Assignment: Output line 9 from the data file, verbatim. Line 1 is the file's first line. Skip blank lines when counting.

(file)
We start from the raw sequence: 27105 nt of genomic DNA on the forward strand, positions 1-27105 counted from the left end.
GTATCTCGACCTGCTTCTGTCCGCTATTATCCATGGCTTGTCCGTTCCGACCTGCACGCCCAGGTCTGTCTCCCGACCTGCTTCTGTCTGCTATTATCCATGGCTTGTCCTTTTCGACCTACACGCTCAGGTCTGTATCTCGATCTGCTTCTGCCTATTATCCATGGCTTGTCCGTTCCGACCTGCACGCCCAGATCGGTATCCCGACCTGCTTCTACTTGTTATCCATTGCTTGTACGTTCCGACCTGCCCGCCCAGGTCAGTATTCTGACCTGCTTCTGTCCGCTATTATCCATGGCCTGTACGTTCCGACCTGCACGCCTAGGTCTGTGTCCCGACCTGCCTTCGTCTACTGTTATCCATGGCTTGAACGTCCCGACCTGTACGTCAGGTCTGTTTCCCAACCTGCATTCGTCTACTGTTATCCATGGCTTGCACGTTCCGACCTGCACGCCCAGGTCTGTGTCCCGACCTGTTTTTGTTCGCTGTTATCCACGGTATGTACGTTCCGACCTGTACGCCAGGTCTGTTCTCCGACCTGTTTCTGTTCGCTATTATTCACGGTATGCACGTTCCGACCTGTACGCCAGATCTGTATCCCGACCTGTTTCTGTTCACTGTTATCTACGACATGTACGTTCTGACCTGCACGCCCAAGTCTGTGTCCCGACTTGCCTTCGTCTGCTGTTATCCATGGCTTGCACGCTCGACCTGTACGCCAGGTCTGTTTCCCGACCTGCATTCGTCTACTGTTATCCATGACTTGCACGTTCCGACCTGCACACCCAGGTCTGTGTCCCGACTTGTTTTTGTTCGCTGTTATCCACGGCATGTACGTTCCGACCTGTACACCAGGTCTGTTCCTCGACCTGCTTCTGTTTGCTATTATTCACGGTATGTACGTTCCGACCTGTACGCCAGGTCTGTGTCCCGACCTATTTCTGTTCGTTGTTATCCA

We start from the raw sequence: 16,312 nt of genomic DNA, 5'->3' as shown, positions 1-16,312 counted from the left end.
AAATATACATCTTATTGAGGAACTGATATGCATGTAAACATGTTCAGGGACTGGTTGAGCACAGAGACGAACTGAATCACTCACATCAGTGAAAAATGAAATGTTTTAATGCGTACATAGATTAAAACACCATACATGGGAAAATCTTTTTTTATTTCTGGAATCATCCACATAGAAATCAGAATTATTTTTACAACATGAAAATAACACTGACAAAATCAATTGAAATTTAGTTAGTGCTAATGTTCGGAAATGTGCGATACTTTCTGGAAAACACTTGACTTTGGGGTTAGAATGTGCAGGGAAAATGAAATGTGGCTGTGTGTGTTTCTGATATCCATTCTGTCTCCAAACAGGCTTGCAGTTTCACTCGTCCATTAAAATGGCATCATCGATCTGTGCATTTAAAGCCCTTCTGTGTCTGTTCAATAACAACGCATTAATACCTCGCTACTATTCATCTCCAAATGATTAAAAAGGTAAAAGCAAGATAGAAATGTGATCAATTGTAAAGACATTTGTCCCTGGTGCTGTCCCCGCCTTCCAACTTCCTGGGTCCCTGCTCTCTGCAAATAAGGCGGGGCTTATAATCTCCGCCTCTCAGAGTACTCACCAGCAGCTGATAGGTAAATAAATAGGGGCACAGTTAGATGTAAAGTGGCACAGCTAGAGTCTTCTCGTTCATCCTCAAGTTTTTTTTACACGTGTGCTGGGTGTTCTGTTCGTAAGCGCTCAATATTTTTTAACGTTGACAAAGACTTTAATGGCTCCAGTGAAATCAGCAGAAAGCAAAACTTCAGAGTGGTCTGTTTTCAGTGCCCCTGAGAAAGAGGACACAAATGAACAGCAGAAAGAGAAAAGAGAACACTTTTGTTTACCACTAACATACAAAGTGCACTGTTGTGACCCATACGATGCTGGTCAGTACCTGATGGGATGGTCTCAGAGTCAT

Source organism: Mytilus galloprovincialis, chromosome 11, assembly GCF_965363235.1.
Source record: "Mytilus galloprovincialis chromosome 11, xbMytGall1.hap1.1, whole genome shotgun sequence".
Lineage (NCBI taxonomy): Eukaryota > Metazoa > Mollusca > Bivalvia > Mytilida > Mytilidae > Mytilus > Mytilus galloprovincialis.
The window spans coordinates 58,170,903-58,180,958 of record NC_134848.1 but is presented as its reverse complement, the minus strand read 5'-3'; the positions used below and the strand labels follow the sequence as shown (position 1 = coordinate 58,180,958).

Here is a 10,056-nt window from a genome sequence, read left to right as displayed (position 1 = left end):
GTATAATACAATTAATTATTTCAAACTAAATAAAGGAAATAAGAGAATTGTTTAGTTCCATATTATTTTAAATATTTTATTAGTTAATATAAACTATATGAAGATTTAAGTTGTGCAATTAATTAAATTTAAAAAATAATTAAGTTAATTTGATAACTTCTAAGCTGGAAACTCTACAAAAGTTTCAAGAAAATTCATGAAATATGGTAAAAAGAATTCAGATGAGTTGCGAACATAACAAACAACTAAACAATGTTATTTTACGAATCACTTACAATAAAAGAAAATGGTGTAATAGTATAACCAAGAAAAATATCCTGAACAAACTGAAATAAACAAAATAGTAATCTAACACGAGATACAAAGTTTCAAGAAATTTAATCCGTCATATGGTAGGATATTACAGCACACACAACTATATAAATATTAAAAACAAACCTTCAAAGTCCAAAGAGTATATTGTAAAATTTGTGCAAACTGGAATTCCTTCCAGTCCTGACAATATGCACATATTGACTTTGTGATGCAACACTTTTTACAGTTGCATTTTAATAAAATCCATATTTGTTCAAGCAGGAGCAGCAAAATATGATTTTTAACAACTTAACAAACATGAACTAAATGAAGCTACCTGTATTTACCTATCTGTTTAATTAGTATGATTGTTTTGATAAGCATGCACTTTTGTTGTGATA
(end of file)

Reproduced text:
Here is a 10,056-nt window from a genome sequence, read left to right as displayed (position 1 = left end):